After negotiations on a new contract stalled last year, the teachers union and Cabrillo Unified School District officials will come back to the table this week.
Cabrillo Unified Teachers’ Association Co-president Sean Riordan and bargaining chair Kathleen Wall said they’re looking to negotiate a new contract that includes back pay for teachers for the 2019-20 school year after they received no raise last year.
The negotiations have been ongoing since February 2019, when union representatives walked away from a 2 percent raise tied to the passage of the $1.6 million parcel tax. At the time, they cited increases in the cost of living that exceeded the offered raise. Ever since, district leaders have been reluctant to present a new offer due to changing budget circumstances.
In a written statement shared with the Review, Riordan and Wall outlined the main points the union hopes will lead the district to find room in its budget to shift funds to raises for teachers. The parcel tax is one. Union negotiators said teaching staff and the community worked hard to pass the tax with the understanding that some of the funds would go to raising salaries in an effort to attract and retain high-caliber teachers.
And with 15 percent of the district’s budget in reserves — and a recently passed “aspirational” increase to 16 percent — they propose moving 3 percent, around $390,000, from the district’s reserves to fund pay raises for the 2019-20 school year.
“The money is sitting in the bank,” Riordan said.
District Superintendent Sean McPhetridge sees the passed parcel tax as funding that prevented even greater budget cuts in the fall and thinks pulling ongoing salary money from a stagnant pool of reserves, especially while the district is in poor financial health, is a bad idea.
When it comes to negotiating a new contract, McPhetridge said he can’t operate in a vacuum. He said he is weighing current and future conditions to avoid the deficit spending that got the district into its current financial trouble. And with the state budget yet to be finalized and the full effects of the COVID-19 pandemic still unknown, McPhetridge said he worries about shifting money to pay salaries when an economic downturn is on the horizon and the district may face future cutbacks.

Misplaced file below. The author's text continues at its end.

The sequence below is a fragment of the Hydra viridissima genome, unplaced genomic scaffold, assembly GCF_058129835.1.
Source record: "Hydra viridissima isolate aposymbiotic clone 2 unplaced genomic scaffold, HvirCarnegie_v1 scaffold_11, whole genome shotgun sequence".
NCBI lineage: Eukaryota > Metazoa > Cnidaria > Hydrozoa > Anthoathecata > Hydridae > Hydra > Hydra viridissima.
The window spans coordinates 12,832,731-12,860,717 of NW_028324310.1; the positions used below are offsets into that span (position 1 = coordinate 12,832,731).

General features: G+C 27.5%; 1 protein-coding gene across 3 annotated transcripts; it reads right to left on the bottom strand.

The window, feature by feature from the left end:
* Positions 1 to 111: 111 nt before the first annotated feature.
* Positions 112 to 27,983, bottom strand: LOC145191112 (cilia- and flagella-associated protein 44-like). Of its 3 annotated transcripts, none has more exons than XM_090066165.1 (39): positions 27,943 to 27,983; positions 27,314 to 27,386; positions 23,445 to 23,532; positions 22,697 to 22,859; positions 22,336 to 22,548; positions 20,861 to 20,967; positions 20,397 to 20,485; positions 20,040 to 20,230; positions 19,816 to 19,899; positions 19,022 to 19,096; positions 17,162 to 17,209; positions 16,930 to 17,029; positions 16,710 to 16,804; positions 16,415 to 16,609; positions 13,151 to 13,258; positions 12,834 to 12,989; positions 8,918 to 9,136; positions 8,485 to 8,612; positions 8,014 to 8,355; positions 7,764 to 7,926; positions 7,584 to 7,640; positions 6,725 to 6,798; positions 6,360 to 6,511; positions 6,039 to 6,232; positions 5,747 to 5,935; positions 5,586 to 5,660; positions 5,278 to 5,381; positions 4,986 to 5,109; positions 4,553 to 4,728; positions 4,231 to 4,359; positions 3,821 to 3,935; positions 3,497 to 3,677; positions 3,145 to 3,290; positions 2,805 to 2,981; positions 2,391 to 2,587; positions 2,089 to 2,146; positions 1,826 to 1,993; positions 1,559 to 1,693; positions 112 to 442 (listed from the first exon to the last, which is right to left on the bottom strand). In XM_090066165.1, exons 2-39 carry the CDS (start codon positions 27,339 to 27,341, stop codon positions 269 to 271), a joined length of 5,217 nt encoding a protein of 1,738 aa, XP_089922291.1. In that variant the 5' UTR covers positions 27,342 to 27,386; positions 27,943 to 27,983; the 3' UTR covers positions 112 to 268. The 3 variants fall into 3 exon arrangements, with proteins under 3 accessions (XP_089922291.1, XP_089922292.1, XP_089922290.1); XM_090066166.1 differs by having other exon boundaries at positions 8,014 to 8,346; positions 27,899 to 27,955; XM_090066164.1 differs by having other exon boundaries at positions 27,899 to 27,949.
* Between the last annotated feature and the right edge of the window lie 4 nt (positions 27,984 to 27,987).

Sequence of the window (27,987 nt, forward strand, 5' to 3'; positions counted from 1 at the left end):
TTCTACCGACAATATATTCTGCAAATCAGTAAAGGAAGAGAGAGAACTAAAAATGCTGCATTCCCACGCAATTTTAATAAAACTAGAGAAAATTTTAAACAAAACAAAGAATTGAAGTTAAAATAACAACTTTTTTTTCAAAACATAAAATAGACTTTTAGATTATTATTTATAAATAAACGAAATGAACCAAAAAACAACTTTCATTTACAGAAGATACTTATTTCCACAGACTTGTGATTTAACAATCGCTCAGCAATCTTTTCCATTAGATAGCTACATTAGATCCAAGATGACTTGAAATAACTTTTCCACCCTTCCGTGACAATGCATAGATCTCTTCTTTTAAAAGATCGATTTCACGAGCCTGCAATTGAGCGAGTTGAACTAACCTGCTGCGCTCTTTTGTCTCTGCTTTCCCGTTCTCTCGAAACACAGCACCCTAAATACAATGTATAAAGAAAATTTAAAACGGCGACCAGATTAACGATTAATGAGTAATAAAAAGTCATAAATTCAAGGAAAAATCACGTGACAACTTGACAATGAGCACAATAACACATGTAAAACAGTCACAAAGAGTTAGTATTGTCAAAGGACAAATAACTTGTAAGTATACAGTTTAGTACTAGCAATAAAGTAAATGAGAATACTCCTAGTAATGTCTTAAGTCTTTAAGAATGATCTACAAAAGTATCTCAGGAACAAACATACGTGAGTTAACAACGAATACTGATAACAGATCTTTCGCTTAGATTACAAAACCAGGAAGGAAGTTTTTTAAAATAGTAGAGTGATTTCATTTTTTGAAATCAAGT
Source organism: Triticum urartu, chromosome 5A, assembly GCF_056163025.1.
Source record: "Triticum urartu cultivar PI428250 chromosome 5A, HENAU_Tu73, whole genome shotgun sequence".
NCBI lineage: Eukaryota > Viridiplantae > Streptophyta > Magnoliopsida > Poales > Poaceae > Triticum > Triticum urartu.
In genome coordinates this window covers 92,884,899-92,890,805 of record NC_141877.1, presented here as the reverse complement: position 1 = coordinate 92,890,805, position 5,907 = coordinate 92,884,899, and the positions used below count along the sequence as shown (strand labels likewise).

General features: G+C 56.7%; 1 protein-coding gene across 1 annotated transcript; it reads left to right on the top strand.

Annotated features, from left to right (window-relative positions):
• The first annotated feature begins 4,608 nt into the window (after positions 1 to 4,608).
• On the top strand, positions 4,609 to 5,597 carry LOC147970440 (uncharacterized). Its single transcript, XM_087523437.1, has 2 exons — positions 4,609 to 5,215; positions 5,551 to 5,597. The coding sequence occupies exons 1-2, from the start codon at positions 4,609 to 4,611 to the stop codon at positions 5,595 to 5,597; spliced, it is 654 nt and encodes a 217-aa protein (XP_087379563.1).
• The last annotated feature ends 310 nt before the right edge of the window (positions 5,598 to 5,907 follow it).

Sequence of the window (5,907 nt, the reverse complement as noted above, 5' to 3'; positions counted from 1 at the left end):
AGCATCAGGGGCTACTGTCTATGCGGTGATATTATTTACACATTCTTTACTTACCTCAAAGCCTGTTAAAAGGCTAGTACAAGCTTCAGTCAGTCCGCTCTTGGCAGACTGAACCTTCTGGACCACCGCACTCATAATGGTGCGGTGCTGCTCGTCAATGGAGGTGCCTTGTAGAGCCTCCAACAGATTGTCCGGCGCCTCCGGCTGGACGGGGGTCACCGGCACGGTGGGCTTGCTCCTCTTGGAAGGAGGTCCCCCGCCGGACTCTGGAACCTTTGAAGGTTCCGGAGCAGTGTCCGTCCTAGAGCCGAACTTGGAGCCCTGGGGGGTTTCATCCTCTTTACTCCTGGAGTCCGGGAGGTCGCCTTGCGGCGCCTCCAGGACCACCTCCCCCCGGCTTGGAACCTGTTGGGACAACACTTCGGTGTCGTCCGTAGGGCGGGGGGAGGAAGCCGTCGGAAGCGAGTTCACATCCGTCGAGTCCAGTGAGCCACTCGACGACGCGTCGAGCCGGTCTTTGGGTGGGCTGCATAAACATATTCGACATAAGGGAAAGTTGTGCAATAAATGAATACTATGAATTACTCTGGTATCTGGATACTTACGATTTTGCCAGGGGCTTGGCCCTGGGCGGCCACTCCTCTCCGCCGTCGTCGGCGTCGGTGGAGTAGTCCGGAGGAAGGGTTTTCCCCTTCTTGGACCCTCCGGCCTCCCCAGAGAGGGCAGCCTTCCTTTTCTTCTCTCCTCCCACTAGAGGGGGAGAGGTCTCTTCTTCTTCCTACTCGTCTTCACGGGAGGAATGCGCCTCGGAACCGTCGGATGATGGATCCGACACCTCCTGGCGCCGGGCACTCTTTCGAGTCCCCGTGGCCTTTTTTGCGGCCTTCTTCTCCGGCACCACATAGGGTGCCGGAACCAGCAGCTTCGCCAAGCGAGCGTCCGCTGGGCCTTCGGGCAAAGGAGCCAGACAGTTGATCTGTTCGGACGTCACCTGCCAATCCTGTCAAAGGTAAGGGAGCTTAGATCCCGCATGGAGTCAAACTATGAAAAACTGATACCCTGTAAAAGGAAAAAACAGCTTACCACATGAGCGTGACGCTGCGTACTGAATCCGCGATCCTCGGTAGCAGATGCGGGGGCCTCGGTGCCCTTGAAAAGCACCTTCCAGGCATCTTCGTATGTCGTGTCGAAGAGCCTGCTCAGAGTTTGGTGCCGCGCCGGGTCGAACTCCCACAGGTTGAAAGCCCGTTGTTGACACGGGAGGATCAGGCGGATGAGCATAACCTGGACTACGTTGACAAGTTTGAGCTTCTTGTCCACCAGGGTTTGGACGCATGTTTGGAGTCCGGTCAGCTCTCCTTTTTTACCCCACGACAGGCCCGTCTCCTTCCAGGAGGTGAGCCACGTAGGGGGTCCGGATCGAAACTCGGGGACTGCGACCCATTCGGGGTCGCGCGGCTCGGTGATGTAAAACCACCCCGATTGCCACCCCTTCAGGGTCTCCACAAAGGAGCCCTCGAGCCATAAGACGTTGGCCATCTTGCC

“To make an offer now would be financially irresponsible,” McPhetridge said.
Their disagreement is philosophical, McPhetridge said, and their approach to addressing the effects of COVID-19 underscores that difference. Wall and Riordan think their raise should be considered outside of the current economic situation — noting that they do expect pay cuts as a result of it — but McPhetridge argues that the two are inseparable.
And when the California Legislature stepped in after California Gov. Gavin Newsom announced sweeping cuts to education in his
revised budget, both Wall and McPhetridge were paying
attention. To McPhetridge, the move is evidence that the state budget has yet to be finalized. To Wall, it’s an
example of a creative budgeting solution, and the union hopes the district can learn from it.
Wall and Riordan said it’s past time teachers in the district got a pay raise — and that low wages in Cabrillo contribute to the loss of experienced teachers. They said they’ve been working hard to create competitive wages but are up against structural problems, including budget mismanagement at the district level.
Also at play in the negotiations are the results of a budget inquiry conducted by the California Fiscal Crisis Management Team, which was brought in by San Mateo County this year to examine the district’s finances after it reported a $2.6 million budget deficit last year.
The FCMAT report identified factors driving the district’s budget problems, including declining enrollment, budget mismanagement and employee pay that takes up 90 percent of the share of the budget, over the recommended 87 percent. Highlighted in the report were staff raises that exceeded the cost of living adjustment for the past two years.
Wall and Riordan argue that FCMAT’s numbers overestimate the pay increases they negotiated and misrepresent what is driving the budget deficit. FCMAT Chief Analyst John Von Flue, who is familiar with the calculations in the report, said the discrepancy lies in what was agreed upon in the salary schedule versus the actual cost to the district based on what individuals were ultimately paid.
What may seem like a small calculation difference could have a big effect on the perception of whether teachers’ salaries are increasing at a rate that’s comparable to increasing living costs on the Coastside. And as union and district leaders head into negotiations this week, their competing priorities and different outlooks may face off once again.